Five truths we need to spur Australia’s agrifood producers into faster action on carbon - evokeAG.

Use of cookies

The evokeAG. website uses cookies to enhance your experience and optimise site functionality.

Please refer to our Cookie Policy for more information on which cookies we use and how we collect and use your personal information through cookies

Skip to Content Skip to Navigation

Five truths we need to spur Australia’s agrifood producers into faster action on carbon

Carbon is the currency of modern agriculture, so it’s no surprise that attendees at AgriFutures evokeAG. 2024 were keen to know how Australia’s ag sector can overcome its stubbornly slow adoption of low-carbon solutions. As we hurtle towards 2030 (D-Day for most decarbonisation pledges both in Australia and internationally) market and regulatory pressures to reduce GHG emissions are bearing down upon the agrifood supply chain. Despite the urgency to respond, Australian producers aren’t yet flocking to low carbon production.

Here, top academics, early adopters, and sustainable livestock feed innovators share their truths on why adoption is lagging, and how we can drive faster progress.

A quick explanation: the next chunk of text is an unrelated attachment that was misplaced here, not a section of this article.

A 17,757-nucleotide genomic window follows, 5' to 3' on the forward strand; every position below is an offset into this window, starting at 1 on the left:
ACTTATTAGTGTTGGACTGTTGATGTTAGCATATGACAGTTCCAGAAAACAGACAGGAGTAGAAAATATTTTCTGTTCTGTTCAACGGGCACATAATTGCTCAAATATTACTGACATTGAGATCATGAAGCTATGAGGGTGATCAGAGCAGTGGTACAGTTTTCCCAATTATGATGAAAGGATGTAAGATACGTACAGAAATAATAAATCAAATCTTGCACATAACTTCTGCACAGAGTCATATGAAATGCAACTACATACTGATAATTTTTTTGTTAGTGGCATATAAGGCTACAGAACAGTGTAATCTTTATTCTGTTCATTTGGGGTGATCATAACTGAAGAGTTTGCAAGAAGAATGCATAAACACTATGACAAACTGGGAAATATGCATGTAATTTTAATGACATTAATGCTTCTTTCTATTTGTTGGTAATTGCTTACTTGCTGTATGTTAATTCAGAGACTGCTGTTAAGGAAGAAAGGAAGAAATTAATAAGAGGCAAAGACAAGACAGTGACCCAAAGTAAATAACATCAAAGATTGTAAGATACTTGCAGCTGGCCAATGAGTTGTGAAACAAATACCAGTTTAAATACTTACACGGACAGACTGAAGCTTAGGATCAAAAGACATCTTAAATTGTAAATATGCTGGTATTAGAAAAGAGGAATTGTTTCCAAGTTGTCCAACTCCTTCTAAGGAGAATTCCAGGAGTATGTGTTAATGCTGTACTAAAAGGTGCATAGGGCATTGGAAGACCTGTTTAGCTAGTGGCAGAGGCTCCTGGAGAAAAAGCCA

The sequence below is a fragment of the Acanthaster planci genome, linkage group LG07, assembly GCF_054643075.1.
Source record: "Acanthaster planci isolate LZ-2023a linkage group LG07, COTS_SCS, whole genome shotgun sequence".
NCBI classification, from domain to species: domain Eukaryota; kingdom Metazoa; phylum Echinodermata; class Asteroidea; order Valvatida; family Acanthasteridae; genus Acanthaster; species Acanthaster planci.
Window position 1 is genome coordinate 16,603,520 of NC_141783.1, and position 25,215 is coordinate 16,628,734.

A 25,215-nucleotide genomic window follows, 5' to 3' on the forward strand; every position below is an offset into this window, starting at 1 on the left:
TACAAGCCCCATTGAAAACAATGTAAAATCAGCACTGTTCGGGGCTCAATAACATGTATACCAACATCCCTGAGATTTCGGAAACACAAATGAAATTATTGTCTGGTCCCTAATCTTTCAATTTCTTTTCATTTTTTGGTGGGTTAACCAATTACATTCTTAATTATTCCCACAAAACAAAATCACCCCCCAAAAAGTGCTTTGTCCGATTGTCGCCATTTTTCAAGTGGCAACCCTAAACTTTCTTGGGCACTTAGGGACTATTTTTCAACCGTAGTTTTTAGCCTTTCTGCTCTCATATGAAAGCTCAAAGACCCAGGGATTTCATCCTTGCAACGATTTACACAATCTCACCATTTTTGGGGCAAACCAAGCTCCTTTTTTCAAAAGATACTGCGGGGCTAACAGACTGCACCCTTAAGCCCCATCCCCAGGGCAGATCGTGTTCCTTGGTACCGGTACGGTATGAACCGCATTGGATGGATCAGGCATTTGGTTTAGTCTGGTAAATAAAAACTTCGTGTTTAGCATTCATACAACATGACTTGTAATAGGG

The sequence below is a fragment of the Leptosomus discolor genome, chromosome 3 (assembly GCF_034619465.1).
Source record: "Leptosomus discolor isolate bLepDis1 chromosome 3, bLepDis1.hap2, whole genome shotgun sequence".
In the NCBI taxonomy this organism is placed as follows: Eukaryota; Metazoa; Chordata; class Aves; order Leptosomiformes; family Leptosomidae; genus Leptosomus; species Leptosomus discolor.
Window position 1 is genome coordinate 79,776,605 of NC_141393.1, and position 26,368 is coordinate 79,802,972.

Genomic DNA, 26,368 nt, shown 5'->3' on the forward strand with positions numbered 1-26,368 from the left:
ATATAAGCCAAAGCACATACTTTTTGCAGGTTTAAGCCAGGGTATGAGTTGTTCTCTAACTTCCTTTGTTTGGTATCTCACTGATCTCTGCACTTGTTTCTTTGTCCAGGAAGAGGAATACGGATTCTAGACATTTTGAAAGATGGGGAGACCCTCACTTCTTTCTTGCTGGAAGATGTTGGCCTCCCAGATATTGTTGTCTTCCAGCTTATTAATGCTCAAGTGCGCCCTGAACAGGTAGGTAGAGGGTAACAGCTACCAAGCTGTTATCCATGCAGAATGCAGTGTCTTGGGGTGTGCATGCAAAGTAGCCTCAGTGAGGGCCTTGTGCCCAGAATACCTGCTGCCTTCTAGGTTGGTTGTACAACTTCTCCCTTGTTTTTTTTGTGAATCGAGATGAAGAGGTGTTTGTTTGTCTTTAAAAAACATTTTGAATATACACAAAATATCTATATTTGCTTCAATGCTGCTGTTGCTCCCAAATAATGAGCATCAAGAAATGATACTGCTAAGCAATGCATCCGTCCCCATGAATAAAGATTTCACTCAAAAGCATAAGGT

Jackson Hewett, Jacqui Biddulph, Professor Richard Eckard, David Messina, and Charlotte Weston on stage at evokeAG 2024. Jackson Hewett, Head of Content, AuctionsPlus (far left) facilities a panel discussion at evokeAG. 2024 with Jacqui Biddulph, Director, Kerridge Farm, and Steering Committee Member, Australian Dairy Sustainability Framework; Professor Richard Eckard, Professor, University of Melbourne; David Messina, Co-Founder and CEO, Rumin8; and Charlotte Weston Global Sustainability Director, EY, and Expert Advisory Board, The Earthshot Prize. Image | Mr.Wigley Photography.

Truth #1: We should be listening to markets – not waiting for regulators

It’s almost 20 years since Professor Richard Eckard developed Australia’s first carbon accounting tools. The Director of the University of Melbourne’s Primary Industries Climate Challenges Centre recalled that time when no one much cared about their carbon balance.  

“Now, it’s in vogue,” he observed.   

“But what matters most is who’s asking?